Tim Gellaitry bagpipes, tonal differences between blackwood and brownwood

I never knew how much the tone of a set of pipes was affected by the wood they were made out of until these last few days. Tim Gellaitry┬ásent me a set of pipes made of a brown wood to try because he knows I like to experiment with different setups and wood choice really hasn’t been something I could have studied up until now. I already own a set of his blackwood pipes so I can make a direct comparison between these brownwood pipes and my blackwood pipes. (edit 12-18-2012: I have since discovered the bushings on my blackwood set are 1/16″ larger in diameter than bushings on the brownwood set).

Upon receipt, these pipes are very brown. Not ugly brown (a la Pakistani) but instead a pretty brown. I don’t know the name of the wood, so I’m going to call these pipes brownwood.┬áHe says the wood itself is a lot like ebony. I played an ebony set of Robertson’s about a year ago; the first thing I noted in them was the strong overtones and overall sweet sound. What’s the first thing I noted with these brownwood pipes when I struck them up for the first time? Great overtones and a sweet sound. Relative to my blackwood set, the brownwood set has a smoother sound whereas the blackwood has an edge to it. The difference between butter and its knife. The overtones of the buttery brownwood set are distinct from the edgier sound emanating from the blackwood. So, some recordings.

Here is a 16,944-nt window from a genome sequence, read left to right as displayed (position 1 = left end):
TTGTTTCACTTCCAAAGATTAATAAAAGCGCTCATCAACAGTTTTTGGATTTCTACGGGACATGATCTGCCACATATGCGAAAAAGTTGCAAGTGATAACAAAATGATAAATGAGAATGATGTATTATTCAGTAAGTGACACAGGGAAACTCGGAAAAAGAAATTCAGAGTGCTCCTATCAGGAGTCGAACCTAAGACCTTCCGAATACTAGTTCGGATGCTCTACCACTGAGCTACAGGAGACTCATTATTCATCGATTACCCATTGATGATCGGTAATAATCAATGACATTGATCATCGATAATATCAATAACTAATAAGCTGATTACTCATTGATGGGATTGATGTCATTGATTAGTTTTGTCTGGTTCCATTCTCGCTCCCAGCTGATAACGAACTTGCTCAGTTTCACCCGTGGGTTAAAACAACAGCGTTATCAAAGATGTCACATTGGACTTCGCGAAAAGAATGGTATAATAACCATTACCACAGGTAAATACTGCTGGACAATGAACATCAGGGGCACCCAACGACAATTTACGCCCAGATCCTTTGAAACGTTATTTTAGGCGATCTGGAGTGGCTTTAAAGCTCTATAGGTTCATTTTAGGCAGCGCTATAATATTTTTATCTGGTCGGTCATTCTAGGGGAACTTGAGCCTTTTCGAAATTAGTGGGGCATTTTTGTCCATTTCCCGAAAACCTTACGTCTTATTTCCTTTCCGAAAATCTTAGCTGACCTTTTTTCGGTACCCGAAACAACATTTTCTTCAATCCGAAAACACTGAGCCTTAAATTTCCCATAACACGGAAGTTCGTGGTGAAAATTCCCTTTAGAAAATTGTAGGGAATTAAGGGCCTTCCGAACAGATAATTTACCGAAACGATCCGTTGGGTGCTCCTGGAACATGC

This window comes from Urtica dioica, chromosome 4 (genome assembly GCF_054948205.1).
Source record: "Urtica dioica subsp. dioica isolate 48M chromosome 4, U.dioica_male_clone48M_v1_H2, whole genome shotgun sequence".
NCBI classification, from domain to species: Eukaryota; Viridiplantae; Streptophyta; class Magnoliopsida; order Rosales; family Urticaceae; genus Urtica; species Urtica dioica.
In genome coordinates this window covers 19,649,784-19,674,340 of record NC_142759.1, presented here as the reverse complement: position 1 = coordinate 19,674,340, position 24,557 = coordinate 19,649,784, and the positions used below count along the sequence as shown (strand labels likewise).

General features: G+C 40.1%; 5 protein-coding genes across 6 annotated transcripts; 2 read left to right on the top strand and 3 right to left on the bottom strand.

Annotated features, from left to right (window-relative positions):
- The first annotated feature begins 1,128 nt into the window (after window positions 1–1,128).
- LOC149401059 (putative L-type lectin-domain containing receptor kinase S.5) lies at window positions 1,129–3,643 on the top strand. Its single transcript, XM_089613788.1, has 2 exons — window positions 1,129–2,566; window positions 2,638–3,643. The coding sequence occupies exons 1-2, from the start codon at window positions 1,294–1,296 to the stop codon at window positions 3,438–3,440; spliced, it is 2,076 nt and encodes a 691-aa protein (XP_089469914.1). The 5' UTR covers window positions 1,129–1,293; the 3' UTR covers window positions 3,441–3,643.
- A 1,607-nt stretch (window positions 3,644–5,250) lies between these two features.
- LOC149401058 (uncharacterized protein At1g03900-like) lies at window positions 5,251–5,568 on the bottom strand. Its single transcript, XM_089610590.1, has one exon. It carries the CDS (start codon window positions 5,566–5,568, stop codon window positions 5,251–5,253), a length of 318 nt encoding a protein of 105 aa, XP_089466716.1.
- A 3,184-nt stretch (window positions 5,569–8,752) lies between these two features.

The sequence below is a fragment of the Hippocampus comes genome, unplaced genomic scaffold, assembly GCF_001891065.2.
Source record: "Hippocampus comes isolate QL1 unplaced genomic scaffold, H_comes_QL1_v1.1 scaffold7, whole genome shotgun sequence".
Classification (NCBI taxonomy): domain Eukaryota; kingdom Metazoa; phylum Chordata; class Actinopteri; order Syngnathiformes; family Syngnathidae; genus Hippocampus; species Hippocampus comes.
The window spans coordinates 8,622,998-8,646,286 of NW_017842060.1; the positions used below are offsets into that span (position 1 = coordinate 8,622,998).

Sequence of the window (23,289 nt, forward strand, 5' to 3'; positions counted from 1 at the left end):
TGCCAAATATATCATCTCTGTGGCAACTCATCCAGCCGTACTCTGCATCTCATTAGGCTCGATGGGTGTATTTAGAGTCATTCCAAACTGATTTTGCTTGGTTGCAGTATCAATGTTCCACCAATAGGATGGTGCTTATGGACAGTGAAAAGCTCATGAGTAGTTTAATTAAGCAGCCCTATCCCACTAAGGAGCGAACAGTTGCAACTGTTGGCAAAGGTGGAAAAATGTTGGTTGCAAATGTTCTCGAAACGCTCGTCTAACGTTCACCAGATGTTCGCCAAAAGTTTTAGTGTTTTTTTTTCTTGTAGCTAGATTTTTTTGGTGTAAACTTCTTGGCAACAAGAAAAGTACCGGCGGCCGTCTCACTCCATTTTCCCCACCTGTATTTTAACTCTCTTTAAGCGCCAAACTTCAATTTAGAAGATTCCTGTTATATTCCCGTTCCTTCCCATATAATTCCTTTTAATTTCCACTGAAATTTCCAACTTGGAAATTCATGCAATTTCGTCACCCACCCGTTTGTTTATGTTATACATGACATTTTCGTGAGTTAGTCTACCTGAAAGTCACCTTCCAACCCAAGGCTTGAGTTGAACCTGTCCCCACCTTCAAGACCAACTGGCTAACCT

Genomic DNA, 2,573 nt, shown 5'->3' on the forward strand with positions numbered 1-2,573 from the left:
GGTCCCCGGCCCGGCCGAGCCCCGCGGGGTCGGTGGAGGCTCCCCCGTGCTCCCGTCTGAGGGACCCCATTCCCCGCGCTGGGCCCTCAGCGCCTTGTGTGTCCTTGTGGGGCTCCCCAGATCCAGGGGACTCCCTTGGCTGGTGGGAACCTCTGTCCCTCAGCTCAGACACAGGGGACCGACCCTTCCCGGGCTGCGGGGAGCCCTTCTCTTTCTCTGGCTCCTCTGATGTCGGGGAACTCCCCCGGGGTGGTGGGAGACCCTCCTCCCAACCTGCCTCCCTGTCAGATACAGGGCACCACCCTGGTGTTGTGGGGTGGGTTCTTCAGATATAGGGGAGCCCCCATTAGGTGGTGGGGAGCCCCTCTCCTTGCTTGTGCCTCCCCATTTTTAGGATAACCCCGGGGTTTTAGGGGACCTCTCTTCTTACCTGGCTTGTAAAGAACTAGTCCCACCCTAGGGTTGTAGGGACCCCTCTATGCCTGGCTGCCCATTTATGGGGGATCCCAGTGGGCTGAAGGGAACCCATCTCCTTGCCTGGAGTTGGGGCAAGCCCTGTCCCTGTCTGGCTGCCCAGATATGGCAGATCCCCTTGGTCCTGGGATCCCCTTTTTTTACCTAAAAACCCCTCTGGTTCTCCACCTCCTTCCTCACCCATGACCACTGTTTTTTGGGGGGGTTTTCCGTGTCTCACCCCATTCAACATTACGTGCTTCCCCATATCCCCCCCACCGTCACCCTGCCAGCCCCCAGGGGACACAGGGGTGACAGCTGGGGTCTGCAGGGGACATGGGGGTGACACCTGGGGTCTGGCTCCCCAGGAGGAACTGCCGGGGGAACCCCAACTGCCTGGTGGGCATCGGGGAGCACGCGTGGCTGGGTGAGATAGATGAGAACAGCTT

The ONLY thing that changes in the recordings below is the material the drones are made out of (and my chanter kept getting flat after switching to the brownwood pipes so the tuning isn’t spectacular on the brownwood recordings, until the last one anyway). Both are Tim Gellaitry bagpipes made to the same specs. I kept the blackwood stocks, Colin Kyo chanter, drone reeds, bag, actual drone reeds, and relative standing position to the mic all the same. The blackwood ones were recorded first, then I swapped out just the brownwood drones into the blackwood stocks and transplanted the reeds; I never stopped the recorder. The chanter is tuning fairly high in pitch as it is very dry in Lubbock. I think I’ll pull the reed out a bit and tape the bottom hand for the next round of recordings coming soon to fully feature the brownwood pipes. I use Kinnaird drone reeds, regular pitch.

blackwood – Scale + Scotland the Brave

brownwood – Scale + Scotland the Brave

I spliced the scales together here for a more direct comparison. Again, you can hear the chanter has gone a wee bit flat on the brownwood, I had to remember to blow it out.

Scale – Blackwood drones then Brownwood drones

Here are some tune sets. Today was not a birl day, hence the change of jig.

blackwood – Sleep Dearie Sleep + Old Chanter

brownwood – Sleep Dearie Sleep + Hen’s March